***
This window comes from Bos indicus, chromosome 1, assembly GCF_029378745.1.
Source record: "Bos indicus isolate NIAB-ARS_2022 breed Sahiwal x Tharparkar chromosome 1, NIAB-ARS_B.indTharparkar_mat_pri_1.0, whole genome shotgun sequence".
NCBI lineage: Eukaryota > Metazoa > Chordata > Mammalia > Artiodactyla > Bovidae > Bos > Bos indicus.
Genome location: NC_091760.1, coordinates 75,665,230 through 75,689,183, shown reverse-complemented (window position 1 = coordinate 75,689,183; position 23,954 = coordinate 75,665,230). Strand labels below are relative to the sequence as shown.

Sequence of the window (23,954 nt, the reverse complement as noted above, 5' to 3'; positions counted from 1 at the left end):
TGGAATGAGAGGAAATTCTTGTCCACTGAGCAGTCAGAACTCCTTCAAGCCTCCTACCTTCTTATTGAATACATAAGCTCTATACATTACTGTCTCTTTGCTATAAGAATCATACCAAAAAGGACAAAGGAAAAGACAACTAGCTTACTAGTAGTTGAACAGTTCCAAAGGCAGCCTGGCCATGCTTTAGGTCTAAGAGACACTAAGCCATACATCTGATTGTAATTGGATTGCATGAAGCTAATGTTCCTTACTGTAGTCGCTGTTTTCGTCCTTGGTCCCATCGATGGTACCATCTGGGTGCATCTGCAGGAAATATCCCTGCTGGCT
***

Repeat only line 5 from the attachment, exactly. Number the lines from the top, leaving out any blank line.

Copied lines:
Sequence of the window (23,954 nt, the reverse complement as noted above, 5' to 3'; positions counted from 1 at the left end):